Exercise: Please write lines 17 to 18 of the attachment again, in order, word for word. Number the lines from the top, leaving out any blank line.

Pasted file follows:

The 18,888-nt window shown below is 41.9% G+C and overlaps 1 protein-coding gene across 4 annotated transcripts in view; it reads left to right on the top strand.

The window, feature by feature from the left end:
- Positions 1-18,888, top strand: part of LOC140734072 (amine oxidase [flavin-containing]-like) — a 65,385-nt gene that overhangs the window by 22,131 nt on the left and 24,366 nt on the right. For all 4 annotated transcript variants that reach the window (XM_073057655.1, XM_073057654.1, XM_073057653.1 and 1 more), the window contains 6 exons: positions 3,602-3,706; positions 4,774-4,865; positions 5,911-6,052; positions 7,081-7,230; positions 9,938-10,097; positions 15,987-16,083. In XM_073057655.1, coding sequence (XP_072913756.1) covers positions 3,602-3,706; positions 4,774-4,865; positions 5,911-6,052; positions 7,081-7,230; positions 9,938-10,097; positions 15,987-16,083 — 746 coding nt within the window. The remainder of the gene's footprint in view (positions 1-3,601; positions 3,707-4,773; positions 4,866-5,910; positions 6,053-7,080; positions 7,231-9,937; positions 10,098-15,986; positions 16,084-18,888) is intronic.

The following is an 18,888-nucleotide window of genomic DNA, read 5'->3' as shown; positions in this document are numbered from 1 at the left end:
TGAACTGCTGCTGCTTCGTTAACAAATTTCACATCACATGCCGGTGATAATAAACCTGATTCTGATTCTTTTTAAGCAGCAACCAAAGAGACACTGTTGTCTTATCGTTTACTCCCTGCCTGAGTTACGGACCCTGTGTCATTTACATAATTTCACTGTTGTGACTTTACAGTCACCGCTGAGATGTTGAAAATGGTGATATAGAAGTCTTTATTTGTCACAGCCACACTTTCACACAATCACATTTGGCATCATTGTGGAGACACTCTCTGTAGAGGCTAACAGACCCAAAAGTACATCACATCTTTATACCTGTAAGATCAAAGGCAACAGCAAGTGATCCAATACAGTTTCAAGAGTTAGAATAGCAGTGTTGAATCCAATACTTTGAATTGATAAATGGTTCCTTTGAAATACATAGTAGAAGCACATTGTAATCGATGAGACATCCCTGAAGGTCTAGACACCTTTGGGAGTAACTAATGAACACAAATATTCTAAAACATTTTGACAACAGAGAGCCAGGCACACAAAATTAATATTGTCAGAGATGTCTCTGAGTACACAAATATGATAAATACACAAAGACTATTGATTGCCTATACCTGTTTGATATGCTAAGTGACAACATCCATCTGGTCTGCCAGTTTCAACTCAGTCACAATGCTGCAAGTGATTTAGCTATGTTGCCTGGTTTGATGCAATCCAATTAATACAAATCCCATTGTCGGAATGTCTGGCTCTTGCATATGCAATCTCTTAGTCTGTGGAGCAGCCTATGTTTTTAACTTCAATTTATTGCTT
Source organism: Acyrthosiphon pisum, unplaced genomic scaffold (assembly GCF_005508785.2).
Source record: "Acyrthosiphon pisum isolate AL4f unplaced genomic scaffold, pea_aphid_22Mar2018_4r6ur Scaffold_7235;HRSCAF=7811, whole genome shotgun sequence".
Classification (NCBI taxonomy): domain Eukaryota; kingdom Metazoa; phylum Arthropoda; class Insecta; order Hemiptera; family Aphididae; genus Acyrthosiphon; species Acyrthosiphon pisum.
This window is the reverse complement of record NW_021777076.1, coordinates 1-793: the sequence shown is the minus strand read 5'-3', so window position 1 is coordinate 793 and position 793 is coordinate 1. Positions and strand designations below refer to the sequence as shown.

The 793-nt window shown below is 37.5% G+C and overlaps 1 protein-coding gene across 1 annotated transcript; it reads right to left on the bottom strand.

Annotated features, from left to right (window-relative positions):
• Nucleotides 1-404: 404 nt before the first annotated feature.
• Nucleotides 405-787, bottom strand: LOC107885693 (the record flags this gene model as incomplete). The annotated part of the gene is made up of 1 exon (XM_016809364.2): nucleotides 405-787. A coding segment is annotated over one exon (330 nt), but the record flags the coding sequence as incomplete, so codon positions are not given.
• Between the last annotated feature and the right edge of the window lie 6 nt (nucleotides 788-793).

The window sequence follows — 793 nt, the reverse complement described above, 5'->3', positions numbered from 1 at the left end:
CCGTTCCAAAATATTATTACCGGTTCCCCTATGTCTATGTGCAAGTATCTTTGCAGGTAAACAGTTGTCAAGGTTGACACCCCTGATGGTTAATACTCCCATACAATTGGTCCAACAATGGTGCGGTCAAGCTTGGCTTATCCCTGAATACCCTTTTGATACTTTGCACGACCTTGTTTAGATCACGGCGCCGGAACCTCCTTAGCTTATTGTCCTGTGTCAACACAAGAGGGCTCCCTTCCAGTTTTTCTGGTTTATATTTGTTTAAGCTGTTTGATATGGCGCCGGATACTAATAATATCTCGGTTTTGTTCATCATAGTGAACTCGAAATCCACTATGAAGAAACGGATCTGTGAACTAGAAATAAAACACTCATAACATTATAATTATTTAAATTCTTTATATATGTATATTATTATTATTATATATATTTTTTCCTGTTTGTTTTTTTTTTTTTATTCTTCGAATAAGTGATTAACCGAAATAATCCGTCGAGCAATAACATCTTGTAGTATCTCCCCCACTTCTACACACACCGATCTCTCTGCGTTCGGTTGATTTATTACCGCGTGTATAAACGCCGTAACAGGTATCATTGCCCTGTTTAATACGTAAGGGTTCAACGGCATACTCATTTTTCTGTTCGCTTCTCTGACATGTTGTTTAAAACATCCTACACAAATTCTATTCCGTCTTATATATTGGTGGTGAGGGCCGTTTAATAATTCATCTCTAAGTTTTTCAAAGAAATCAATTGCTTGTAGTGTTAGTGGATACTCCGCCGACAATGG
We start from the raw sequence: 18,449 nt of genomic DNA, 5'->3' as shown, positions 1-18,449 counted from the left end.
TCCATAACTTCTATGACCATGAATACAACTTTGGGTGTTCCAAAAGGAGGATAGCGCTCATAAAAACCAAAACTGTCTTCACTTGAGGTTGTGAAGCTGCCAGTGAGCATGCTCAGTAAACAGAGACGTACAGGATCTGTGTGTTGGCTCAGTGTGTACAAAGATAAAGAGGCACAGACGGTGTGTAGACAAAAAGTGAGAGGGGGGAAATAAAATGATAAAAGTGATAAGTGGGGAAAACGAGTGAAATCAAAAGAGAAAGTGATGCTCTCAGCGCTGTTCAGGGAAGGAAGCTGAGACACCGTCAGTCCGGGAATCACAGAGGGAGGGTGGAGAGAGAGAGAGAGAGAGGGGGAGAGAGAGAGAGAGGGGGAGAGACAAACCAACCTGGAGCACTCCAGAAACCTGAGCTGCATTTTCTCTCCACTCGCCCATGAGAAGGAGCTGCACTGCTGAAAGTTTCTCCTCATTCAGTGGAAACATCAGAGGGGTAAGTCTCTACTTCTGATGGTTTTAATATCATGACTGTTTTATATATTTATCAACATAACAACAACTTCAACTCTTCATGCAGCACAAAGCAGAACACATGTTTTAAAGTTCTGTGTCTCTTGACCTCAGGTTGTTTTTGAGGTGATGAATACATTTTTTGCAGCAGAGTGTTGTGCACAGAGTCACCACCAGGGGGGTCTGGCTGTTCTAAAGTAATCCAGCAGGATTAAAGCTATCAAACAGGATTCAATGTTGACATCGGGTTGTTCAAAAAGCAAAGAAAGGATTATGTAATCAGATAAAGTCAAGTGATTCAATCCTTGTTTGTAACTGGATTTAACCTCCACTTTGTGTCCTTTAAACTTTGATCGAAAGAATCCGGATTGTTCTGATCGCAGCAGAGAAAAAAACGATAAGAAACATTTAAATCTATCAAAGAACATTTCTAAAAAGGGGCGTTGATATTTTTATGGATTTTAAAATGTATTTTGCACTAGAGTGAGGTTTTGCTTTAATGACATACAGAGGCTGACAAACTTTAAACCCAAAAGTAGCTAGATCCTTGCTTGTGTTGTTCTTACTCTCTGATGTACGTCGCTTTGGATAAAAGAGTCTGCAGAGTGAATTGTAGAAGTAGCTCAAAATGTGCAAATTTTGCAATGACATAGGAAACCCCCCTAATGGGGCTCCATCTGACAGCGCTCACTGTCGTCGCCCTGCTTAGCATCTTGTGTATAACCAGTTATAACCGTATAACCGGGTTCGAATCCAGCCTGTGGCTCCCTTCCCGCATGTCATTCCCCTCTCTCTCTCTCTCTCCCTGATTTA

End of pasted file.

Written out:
We start from the raw sequence: 18,449 nt of genomic DNA, 5'->3' as shown, positions 1-18,449 counted from the left end.
TCCATAACTTCTATGACCATGAATACAACTTTGGGTGTTCCAAAAGGAGGATAGCGCTCATAAAAACCAAAACTGTCTTCACTTGAGGTTGTGAAGCTGCCAGTGAGCATGCTCAGTAAACAGAGACGTACAGGATCTGTGTGTTGGCTCAGTGTGTACAAAGATAAAGAGGCACAGACGGTGTGTAGACAAAAAGTGAGAGGGGGGAAATAAAATGATAAAAGTGATAAGTGGGGAAAACGAGTGAAATCAAAAGAGAAAGTGATGCTCTCAGCGCTGTTCAGGGAAGGAAGCTGAGACACCGTCAGTCCGGGAATCACAGAGGGAGGGTGGAGAGAGAGAGAGAGAGAGGGGGAGAGAGAGAGAGAGGGGGAGAGACAAACCAACCTGGAGCACTCCAGAAACCTGAGCTGCATTTTCTCTCCACTCGCCCATGAGAAGGAGCTGCACTGCTGAAAGTTTCTCCTCATTCAGTGGAAACATCAGAGGGGTAAGTCTCTACTTCTGATGGTTTTAATATCATGACTGTTTTATATATTTATCAACATAACAACAACTTCAACTCTTCATGCAGCACAAAGCAGAACACATGTTTTAAAGTTCTGTGTCTCTTGACCTCAGGTTGTTTTTGAGGTGATGAATACATTTTTTGCAGCAGAGTGTTGTGCACAGAGTCACCACCAGGGGGGTCTGGCTGTTCTAAAGTAATCCAGCAGGATTAAAGCTATCAAACAGGATTCAATGTTGACATCGGGTTGTTCAAAAAGCAAAGAAAGGATTATGTAATCAGATAAAGTCAAGTGATTCAATCCTTGTTTGTAACTGGATTTAACCTCCACTTTGTGTCCTTTAAACTTTGATCGAAAGAATCCGGATTGTTCTGATCGCAGCAGAGAAAAAAACGATAAGAAACATTTAAATCTATCAAAGAACATTTCTAAAAAGGGGCGTTGATATTTTTATGGATTTTAAAATGTATTTTGCACTAGAGTGAGGTTTTGCTTTAATGACATACAGAGGCTGACAAACTTTAAACCCAAAAGTAGCTAGATCCTTGCTTGTGTTGTTCTTACTCTCTGATGTACGTCGCTTTGGATAAAAGAGTCTGCAGAGTGAATTGTAGAAGTAGCTCAAAATGTGCAAATTTTGCAATGACATAGGAAACCCCCCTAATGGGGCTCCATCTGACAGCGCTCACTGTCGTCGCCCTGCTTAGCATCTTGTGTATAACCAGTTATAACCGTATAACCGGGTTCGAATCCAGCCTGTGGCTCCCTTCCCGCATGTCATTCCCCTCTCTCTCTCTCTCTCCCTGATTTA